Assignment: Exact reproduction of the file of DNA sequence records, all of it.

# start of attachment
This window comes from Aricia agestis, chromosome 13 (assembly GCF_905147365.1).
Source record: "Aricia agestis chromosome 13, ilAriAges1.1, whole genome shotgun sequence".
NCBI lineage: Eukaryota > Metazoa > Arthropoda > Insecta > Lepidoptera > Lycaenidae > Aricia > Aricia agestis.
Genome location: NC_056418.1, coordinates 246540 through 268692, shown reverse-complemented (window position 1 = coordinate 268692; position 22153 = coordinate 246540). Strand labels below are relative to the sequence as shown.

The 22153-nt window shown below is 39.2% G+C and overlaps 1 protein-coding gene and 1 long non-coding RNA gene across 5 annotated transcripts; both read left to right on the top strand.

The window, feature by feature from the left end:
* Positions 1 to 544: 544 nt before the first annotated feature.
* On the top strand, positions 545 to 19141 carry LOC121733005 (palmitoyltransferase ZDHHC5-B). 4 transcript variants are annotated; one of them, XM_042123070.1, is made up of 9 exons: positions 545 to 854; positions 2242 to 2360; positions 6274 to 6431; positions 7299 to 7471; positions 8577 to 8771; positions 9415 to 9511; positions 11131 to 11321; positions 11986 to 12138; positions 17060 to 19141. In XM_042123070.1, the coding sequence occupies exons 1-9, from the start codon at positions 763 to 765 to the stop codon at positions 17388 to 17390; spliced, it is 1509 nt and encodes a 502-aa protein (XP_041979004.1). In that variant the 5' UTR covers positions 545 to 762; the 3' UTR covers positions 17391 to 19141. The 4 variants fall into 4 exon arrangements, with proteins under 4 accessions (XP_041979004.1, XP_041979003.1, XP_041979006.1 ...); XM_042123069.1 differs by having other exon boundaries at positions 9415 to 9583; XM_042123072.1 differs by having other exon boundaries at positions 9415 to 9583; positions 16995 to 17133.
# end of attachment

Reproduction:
This window comes from Aricia agestis, chromosome 13 (assembly GCF_905147365.1).
Source record: "Aricia agestis chromosome 13, ilAriAges1.1, whole genome shotgun sequence".
NCBI lineage: Eukaryota > Metazoa > Arthropoda > Insecta > Lepidoptera > Lycaenidae > Aricia > Aricia agestis.
Genome location: NC_056418.1, coordinates 246540 through 268692, shown reverse-complemented (window position 1 = coordinate 268692; position 22153 = coordinate 246540). Strand labels below are relative to the sequence as shown.

The 22153-nt window shown below is 39.2% G+C and overlaps 1 protein-coding gene and 1 long non-coding RNA gene across 5 annotated transcripts; both read left to right on the top strand.

The window, feature by feature from the left end:
* Positions 1 to 544: 544 nt before the first annotated feature.
* On the top strand, positions 545 to 19141 carry LOC121733005 (palmitoyltransferase ZDHHC5-B). 4 transcript variants are annotated; one of them, XM_042123070.1, is made up of 9 exons: positions 545 to 854; positions 2242 to 2360; positions 6274 to 6431; positions 7299 to 7471; positions 8577 to 8771; positions 9415 to 9511; positions 11131 to 11321; positions 11986 to 12138; positions 17060 to 19141. In XM_042123070.1, the coding sequence occupies exons 1-9, from the start codon at positions 763 to 765 to the stop codon at positions 17388 to 17390; spliced, it is 1509 nt and encodes a 502-aa protein (XP_041979004.1). In that variant the 5' UTR covers positions 545 to 762; the 3' UTR covers positions 17391 to 19141. The 4 variants fall into 4 exon arrangements, with proteins under 4 accessions (XP_041979004.1, XP_041979003.1, XP_041979006.1 ...); XM_042123069.1 differs by having other exon boundaries at positions 9415 to 9583; XM_042123072.1 differs by having other exon boundaries at positions 9415 to 9583; positions 16995 to 17133.